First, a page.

Although Ghostzapper was primarily thought of as a sprinter, Frankel believed the horse might be able to handle longer distances. "With the speed he showed, going long you might be able to sit there with him and turn him loose in the stretch," Frankel said. "Everybody wants to pigeonhole him as a sprinter; we don't know. He's an easy horse to rate."
To test Ghostzapper's stamina, Frankel entered him in the Philip H. Iselin Breeders' Cup Handicap at Monmouth Park Racetrack on August 21 over a distance of 1 1⁄8 miles. Over a muddy track, Ghostzapper won the race by 103⁄4 lengths in 1:47.66. He earned an astonishing 128 Beyer Speed rating, the highest ever assigned by the Daily Racing Form since they started publishing the numbers in 1992. The Form stated categorically, "There can be no argument that Ghostzapper is the fastest horse in the country." (Before the numbers were published by the DRF, a few higher numbers were assigned by handicapper Andrew Beyer. Groovy, 1987 American Champion Sprint Horse, was the last horse to break the 130 Beyer Speed Figure, earning 133 and 132 in back-to-back 6-furlong races in 1987.)
Ghostzapper's next race was the Woodward Stakes at Belmont Park on September 11, again at a distance of 1 1⁄8 miles. Saint Liam, ridden by Edgar Prado, set the early pace then dug in during the stretch as Ghostzapper tried to close ground. The two ran stride for stride as Saint Liam drifted away from the rail and bumped several times with Ghostzapper. Ghostzapper persisted and finally got his head in front in the final few strides. "I kept yelling, `Prado, keep your horse straight!' He bumped my horse a little bit, and my horse went on his wrong lead," said Castellano. "I love this horse. He's got a good, good heart. This is the first time he had to win like this (in a stretch battle) and he showed how good he really is."
His final race of 2004 was the Breeders' Cup Classic at Lone Star Park, run over a distance of 1 1⁄4 miles. The excellent field included 2002 Horse of the Year Azeri, defending Breeders' Cup winner Pleasantly Perfect, American Classic winners Funny Cide and Birdstone, and multiple stakes winners Roses in May and Perfect Drift. Pleasantly Perfect went off at almost identical odds to Ghostzapper, with Ghostzapper a slight favorite. There were several factors of concern to the bettors, starting with the fact that Ghostzapper had never run at the distance. Another issue was trainer Bobby Frankel's poor record at the Breeders' Cup despite consistently training some of the best horses in the country. And then there was the fact that Ghostzapper drew post position one and risked getting trapped on the rail in heavy traffic. His exercise rider, Nuno Santos, was not concerned. "Drawing the rail doesn't matter, wire-to-wire," he said a few days before the race. "Believe me, no worries. This horse is unreal, a freak, and everyone is going to see it on Saturday. You're going to see a Secretariat type of race. I can feel him getting stronger every day, and I've never been as confident in a horse as I am with this guy, and that includes Azeri. It's another world. They're going to have to wait years and years to see another one like this." Frankel concurred. "If I don't screw him up and he goes into the Breeders' Cup as good as he is right now, he can't lose," he said. "It'll be no contest; that's all I'm telling you. That's how good this horse is."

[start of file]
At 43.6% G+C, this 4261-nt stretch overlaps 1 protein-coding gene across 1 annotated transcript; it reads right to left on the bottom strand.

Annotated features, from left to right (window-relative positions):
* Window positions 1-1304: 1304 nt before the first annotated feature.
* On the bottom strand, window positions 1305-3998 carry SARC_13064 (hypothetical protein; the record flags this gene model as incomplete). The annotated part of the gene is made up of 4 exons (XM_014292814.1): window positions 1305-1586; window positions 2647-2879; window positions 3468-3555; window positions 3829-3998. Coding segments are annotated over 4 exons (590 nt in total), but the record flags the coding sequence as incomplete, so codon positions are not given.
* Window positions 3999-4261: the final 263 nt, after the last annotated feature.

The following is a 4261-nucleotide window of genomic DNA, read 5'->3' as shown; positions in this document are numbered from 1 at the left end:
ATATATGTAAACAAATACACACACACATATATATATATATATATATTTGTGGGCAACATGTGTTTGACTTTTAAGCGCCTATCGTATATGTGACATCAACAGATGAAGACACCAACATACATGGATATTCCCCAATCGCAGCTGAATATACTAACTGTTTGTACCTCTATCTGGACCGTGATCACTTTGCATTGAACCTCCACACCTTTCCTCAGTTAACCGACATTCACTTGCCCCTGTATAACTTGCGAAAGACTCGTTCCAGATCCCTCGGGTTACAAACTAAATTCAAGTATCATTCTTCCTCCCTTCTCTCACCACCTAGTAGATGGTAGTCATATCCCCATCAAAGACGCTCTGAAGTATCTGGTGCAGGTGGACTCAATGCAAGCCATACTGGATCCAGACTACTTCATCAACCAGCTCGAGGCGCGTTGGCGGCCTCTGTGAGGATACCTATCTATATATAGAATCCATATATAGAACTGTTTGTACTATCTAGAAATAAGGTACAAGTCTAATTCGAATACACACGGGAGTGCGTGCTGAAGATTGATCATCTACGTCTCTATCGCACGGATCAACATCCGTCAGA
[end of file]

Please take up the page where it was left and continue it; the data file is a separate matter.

However, Frankel was worried that Ghostzapper might get caught in an early speed duel with Roses in May. Ghostzapper would have to break fast to keep from getting trapped on the rail, and Roses in May was the only other horse in the race with the speed to challenge him early. If Roses in May pushed too hard, both horses might burn each other out and set up the race for a late closer. Accordingly, Frankel talked to the owner of Roses in May, Ken Ramsey, and said "If we lay first and second and the jockeys keep them slow and don't kill each other trying for the lead, they'll finish one-two. You know what I'm saying? If they're not stupid and they stay cool, we'll be one-two." Ramsey agreed with the logic. "That's the best shot we got, and if I outrun you or you outrun me, we're still talking about $800,000 for second. That's nothing to sneeze at," said Ramsey.